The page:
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Cardiol Clin. 1988 May;6(2):233-88.

Hypertrophic cardiomyopathy.

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  • 1University of Toronto, Ontario, Canada.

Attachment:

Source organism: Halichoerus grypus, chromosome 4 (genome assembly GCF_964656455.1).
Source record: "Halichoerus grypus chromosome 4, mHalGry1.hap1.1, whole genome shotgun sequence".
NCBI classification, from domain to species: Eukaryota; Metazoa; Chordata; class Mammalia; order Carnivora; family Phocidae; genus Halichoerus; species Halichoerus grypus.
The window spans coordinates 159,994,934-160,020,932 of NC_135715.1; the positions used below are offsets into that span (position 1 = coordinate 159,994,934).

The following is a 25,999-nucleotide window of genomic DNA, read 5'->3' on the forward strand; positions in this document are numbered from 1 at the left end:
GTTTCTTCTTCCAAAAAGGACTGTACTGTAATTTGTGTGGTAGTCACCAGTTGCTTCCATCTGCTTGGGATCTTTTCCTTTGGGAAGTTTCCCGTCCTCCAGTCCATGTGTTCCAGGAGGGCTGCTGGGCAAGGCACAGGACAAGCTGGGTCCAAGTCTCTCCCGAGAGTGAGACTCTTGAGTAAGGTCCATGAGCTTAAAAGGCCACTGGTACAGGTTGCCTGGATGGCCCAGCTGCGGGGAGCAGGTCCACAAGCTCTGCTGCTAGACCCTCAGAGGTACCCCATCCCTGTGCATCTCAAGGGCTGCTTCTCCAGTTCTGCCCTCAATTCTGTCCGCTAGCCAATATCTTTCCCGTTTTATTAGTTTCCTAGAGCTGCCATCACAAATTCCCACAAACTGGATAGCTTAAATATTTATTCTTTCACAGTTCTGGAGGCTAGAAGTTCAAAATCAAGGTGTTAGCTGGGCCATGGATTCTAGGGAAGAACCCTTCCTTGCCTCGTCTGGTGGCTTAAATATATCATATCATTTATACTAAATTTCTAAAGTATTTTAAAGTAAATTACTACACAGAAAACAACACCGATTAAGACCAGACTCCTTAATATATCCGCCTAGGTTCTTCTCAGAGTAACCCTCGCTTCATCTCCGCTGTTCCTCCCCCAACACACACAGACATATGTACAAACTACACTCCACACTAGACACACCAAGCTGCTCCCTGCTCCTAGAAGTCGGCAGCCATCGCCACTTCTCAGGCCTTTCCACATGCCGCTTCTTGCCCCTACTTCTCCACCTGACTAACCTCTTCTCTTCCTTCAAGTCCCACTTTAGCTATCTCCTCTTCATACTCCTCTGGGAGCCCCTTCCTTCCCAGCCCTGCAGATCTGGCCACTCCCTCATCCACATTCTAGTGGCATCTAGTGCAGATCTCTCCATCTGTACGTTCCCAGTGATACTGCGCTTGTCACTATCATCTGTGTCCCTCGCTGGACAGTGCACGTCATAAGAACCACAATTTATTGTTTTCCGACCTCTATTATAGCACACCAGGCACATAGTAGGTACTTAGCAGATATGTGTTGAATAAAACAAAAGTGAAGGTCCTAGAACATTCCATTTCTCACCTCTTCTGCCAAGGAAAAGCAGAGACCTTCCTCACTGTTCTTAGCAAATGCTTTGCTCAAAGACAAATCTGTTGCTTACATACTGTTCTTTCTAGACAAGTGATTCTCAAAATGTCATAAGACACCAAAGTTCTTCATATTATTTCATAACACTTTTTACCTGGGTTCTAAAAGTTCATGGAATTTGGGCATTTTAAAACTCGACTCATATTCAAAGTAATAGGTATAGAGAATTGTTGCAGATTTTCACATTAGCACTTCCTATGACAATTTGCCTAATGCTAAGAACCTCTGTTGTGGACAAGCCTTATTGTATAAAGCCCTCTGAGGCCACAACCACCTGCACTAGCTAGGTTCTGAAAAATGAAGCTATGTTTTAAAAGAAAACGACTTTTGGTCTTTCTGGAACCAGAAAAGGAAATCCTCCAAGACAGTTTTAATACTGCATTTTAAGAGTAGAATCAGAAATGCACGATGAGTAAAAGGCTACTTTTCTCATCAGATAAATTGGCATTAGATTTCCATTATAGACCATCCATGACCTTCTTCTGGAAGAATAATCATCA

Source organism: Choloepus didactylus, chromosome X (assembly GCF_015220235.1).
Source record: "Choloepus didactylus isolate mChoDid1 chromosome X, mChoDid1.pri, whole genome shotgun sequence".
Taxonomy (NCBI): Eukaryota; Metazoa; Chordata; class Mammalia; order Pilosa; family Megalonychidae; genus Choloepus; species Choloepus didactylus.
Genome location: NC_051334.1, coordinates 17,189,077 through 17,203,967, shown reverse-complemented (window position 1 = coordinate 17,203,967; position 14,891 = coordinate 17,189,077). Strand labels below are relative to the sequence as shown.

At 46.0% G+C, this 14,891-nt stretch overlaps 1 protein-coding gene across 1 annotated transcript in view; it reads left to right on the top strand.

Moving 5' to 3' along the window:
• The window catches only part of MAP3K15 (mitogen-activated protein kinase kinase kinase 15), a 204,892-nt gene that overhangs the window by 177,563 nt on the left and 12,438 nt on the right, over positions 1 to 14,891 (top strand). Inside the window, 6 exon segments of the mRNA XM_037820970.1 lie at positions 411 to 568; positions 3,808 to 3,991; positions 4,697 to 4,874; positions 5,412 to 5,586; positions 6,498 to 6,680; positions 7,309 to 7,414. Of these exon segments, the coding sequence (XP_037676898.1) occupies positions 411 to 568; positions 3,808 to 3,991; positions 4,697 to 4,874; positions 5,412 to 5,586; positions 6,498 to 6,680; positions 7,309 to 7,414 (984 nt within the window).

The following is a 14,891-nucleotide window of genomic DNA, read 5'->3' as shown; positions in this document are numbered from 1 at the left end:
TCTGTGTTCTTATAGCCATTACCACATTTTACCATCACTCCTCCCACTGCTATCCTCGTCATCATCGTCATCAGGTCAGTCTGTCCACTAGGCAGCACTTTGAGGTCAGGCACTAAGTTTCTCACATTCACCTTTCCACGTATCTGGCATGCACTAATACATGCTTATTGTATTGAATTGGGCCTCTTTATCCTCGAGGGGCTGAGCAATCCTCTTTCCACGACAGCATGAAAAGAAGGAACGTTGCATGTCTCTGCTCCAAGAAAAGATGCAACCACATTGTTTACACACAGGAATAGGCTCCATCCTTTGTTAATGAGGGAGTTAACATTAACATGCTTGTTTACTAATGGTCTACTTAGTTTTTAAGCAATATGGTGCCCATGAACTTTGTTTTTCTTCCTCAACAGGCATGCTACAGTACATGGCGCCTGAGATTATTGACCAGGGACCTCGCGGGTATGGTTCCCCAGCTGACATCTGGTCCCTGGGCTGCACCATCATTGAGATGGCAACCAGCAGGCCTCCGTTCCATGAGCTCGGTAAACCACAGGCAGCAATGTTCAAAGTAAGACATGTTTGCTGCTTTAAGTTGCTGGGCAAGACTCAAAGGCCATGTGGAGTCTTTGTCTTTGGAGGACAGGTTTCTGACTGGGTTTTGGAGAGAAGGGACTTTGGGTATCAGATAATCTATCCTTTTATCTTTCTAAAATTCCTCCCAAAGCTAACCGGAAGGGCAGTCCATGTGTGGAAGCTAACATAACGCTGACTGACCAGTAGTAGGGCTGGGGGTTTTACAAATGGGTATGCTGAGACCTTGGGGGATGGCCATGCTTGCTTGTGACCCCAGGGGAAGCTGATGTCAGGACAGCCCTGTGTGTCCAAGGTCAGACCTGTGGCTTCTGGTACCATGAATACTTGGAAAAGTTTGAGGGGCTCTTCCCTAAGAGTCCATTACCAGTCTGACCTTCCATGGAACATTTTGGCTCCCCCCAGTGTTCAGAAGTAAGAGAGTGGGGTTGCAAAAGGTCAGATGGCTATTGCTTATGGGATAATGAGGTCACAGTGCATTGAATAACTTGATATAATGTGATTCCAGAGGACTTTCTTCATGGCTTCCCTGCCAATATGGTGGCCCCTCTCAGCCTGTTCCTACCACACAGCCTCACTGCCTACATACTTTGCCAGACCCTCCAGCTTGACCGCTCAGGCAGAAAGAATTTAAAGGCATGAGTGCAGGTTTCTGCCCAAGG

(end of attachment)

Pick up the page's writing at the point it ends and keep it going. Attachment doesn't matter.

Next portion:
Hypertrophic cardiomyopathy is a diverse clinical and pathophysiologic disorder of unknown cause that principally involves the left ventricle and is manifested as asymmetric or concentric hypertrophy. If asymmetric, the hypertrophy is usually greatest in the ventricular septum, but variations occur in which the hypertrophy may be maximal at the mid-ventricular level, at the apex, or rarely, in the free wall of the left ventricle. Right ventricular involvement is usually less evident. The principal abnormality in systole is the obstruction to left ventricular outflow caused by systolic anterior motion (SAM) of the anterior or posterior mitral leaflet(s) with mitral leaflet-septal contact. SAM occurs as the result of the Venturi forces created by the rapid ejection of blood through an outflow tract that is narrowed by upper septal hypertrophy, drawing the mitral leaflet(s) anteriorly. The time of onset and duration of mitral leaflet-septal contact determine the magnitude of the pressure gradient. Mitral regurgitation invariably accompanies the obstruction to outflow. Ventriculomyectomy surgery, by thinning the septum and widening the outflow tract, abolishes the abnormal mitral leaflet motion and, consequently, the obstruction to outflow and the mitral regurgitation. In symptomatic patients with resting obstruction this form of surgery more dramatically relieves the systolic abnormalities and the accompanying symptoms than any form of medical therapy currently available. The extent of hypertrophy is believed to be the principal determinant of impaired left ventricular relaxation and increased chamber stiffness that characterize diastole in hypertrophic cardiomyopathy. Diastolic dysfunction is common to most such patients irrespective of the presence or absence of outflow obstruction. Calcium entry blockers may improve the left ventricular relaxation process and relieve symptoms in patients with hypertrophic cardiomyopathy, particularly the subgroup with no obstruction to outflow. Atrial and ventricular arrhythmias are responsible for a significant proportion of the morbidity and mortality, and their prevalence appears to depend on the presence of obstruction and the extent of hypertrophy. Thus, the major manifestations of hypertrophic cardiomyopathy in systole and diastole, as well as the disturbances in rhythm, appear to be related to the site and/or extent of the hypertrophic process. We have learned much about hypertrophic cardiomyopathy in the 30 years since its modern description. The vast majority of symptomatic patients can now be improved with specific medical or surgical therapy.(ABSTRACT TRUNCATED AT 400 WORDS)

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